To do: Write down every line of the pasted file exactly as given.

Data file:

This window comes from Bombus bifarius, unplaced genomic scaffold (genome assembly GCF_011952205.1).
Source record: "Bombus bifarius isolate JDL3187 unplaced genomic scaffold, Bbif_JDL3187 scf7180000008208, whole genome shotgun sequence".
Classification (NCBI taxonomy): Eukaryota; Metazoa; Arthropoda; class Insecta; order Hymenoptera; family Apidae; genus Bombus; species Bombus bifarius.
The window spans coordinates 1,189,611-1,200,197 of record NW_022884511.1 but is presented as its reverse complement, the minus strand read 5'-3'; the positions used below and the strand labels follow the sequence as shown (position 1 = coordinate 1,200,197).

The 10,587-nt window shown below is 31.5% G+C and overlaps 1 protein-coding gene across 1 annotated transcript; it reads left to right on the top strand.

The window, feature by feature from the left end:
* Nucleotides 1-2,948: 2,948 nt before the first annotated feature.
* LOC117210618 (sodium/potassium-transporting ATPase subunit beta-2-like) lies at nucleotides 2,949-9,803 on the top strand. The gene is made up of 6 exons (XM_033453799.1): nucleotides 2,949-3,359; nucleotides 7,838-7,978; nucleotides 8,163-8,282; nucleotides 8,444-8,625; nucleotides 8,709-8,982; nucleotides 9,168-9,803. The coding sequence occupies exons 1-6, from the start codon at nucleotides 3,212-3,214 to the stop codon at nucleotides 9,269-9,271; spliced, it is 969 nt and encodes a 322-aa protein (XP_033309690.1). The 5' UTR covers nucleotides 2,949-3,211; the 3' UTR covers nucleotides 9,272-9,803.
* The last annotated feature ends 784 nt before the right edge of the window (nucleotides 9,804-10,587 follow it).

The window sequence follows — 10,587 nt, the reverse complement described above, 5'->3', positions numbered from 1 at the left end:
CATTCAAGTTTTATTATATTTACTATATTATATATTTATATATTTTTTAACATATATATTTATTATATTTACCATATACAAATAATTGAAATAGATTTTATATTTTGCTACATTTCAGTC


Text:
This window comes from Bombus bifarius, unplaced genomic scaffold (genome assembly GCF_011952205.1).
Source record: "Bombus bifarius isolate JDL3187 unplaced genomic scaffold, Bbif_JDL3187 scf7180000008208, whole genome shotgun sequence".
Classification (NCBI taxonomy): Eukaryota; Metazoa; Arthropoda; class Insecta; order Hymenoptera; family Apidae; genus Bombus; species Bombus bifarius.
The window spans coordinates 1,189,611-1,200,197 of record NW_022884511.1 but is presented as its reverse complement, the minus strand read 5'-3'; the positions used below and the strand labels follow the sequence as shown (position 1 = coordinate 1,200,197).

The 10,587-nt window shown below is 31.5% G+C and overlaps 1 protein-coding gene across 1 annotated transcript; it reads left to right on the top strand.

The window, feature by feature from the left end:
* Nucleotides 1-2,948: 2,948 nt before the first annotated feature.
* LOC117210618 (sodium/potassium-transporting ATPase subunit beta-2-like) lies at nucleotides 2,949-9,803 on the top strand. The gene is made up of 6 exons (XM_033453799.1): nucleotides 2,949-3,359; nucleotides 7,838-7,978; nucleotides 8,163-8,282; nucleotides 8,444-8,625; nucleotides 8,709-8,982; nucleotides 9,168-9,803. The coding sequence occupies exons 1-6, from the start codon at nucleotides 3,212-3,214 to the stop codon at nucleotides 9,269-9,271; spliced, it is 969 nt and encodes a 322-aa protein (XP_033309690.1). The 5' UTR covers nucleotides 2,949-3,211; the 3' UTR covers nucleotides 9,272-9,803.
* The last annotated feature ends 784 nt before the right edge of the window (nucleotides 9,804-10,587 follow it).

The window sequence follows — 10,587 nt, the reverse complement described above, 5'->3', positions numbered from 1 at the left end:
CATTCAAGTTTTATTATATTTACTATATTATATATTTATATATTTTTTAACATATATATTTATTATATTTACCATATACAAATAATTGAAATAGATTTTATATTTTGCTACATTTCAGTC